Springtails mostly go unnoticed, but these moisture-loving pests can suddenly appear in large numbers near swimming pools, sinks, around houseplants and in garden soil.
These primitive creatures may look like insects, but springtails are actually members of a group called hexapods. Hexapods differ from insects because they have internal mouthparts. Springtails (Collembola) cannot fly, but they have a spring-like mechanism on the abdomen, called a furcula, that launches them several inches up in the air. Being only 1/16 of an inch long, springtails are sometimes confused with fleas, but they do not bite people or animals. Springtail eggs are whitish and laid in small clusters in the soil. Immature and adult springtails look identical except for size. They can be black, gray, or blue, or white.
Springtails are normally found in leaf litter, moss, and organic mulch. As temperatures rise and soil dries out, they often move indoors, being small enough to pass through window screens and under doors. The sheer number of insects can create a mess in your home or on the surface of a swimming pool.
Springtails normally feed on decaying organic material, but they have also been known to feed on the roots and leaves of young seedlings. The damage looks like tiny, irregular holes on the leaves and little pitted areas on roots and leaves.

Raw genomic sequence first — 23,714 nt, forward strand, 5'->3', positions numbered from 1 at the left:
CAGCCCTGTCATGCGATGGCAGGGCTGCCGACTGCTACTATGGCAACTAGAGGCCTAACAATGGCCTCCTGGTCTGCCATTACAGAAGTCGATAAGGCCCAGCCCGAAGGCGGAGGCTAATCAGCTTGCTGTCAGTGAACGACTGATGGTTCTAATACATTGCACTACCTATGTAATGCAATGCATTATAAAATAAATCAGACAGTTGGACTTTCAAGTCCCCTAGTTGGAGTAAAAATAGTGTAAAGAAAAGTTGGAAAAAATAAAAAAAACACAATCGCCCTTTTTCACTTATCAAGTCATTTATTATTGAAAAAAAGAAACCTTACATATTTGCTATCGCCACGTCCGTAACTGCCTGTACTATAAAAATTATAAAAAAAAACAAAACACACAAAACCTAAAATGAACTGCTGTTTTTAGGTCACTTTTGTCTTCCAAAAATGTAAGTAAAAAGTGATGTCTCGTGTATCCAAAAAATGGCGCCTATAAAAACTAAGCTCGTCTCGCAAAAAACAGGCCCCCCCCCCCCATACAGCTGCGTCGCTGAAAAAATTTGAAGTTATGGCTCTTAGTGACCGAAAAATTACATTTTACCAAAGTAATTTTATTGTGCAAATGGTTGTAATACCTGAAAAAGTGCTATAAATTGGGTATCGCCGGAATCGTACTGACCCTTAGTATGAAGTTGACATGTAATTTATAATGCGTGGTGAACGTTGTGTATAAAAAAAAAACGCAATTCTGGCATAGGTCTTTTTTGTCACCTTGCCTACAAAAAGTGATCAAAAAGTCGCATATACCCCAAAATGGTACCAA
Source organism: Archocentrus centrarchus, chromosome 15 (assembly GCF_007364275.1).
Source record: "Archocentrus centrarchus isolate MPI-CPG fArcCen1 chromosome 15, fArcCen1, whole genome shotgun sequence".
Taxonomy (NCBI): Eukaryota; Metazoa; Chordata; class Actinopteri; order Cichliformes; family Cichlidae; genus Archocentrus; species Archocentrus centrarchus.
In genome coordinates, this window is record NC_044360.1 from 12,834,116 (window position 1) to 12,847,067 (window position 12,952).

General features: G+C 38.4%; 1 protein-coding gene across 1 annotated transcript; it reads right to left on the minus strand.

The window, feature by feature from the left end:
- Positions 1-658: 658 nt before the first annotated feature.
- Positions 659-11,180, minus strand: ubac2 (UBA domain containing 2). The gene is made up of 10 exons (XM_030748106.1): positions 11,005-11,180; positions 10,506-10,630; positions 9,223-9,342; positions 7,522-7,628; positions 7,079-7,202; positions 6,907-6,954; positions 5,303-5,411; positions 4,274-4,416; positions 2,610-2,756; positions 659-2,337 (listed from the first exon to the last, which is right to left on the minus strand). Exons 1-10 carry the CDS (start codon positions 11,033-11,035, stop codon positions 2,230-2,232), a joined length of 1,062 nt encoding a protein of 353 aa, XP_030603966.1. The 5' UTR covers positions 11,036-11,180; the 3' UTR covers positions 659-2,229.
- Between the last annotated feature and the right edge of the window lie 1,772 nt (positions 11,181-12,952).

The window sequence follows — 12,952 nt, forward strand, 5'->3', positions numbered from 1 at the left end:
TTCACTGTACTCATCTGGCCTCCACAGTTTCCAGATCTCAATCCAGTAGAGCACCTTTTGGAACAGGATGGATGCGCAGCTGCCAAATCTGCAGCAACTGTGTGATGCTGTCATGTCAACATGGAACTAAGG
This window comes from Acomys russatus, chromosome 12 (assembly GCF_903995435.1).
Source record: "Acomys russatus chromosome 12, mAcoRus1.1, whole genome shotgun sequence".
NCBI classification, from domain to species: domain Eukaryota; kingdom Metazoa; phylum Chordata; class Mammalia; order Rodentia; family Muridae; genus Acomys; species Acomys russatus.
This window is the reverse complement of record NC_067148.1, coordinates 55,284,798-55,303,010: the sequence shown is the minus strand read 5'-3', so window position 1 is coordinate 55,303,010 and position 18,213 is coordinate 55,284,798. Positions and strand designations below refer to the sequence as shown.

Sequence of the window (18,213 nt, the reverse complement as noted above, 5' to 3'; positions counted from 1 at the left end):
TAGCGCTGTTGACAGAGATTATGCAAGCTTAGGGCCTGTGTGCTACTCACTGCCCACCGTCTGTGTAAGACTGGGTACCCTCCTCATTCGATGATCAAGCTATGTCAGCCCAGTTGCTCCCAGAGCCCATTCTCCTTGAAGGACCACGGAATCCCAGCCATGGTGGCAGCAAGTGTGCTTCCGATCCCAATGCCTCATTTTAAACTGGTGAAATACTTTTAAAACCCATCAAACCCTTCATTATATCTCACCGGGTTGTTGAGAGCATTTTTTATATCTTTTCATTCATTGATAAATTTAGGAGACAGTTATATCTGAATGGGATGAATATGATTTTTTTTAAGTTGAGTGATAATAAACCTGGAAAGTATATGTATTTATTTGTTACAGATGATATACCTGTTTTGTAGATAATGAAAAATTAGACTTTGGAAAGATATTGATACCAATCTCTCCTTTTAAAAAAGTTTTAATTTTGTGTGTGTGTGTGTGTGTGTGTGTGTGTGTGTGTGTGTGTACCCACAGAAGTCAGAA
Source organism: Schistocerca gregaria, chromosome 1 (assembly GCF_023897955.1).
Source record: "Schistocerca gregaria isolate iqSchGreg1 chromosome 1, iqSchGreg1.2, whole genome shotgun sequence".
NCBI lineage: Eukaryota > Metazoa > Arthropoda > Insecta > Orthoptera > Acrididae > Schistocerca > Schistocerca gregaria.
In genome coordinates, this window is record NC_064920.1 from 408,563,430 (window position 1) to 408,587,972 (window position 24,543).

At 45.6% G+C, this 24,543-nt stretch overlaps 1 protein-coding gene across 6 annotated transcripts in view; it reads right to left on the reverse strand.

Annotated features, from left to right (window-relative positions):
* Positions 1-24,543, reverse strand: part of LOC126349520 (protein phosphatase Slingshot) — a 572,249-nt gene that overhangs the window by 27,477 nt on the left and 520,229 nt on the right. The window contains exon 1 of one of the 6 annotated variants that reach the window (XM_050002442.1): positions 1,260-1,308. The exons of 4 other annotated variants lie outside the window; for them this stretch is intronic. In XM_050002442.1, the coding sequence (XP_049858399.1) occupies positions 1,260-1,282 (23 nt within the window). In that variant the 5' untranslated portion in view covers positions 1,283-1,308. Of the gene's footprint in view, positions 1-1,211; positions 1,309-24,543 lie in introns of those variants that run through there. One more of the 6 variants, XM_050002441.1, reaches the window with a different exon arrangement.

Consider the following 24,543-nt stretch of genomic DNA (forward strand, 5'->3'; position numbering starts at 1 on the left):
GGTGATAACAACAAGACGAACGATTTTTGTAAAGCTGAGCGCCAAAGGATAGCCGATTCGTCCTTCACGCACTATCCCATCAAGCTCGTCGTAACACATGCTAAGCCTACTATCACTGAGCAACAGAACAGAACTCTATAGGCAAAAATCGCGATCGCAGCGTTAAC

Since moisture is key for the survival of these tiny pests, their appearance can indicate a water leak, excessive watering, or poor drainage. Especially large springtail populations can be controlled by temporarily removing mulch. This will allow the soil to dry out a bit, without harming plants. Planter pot saucers should be emptied regularly, along with any other standing water. Some points of entry into the home can be blocked with caulk, weather stripping, and steel wool. Obviously, water leaks will need to be repaired. Pesticides are not effective.
If you have a springtail problem, cut off their water supply.
You can grow a surprising amount of food in your own yard. Ask me how!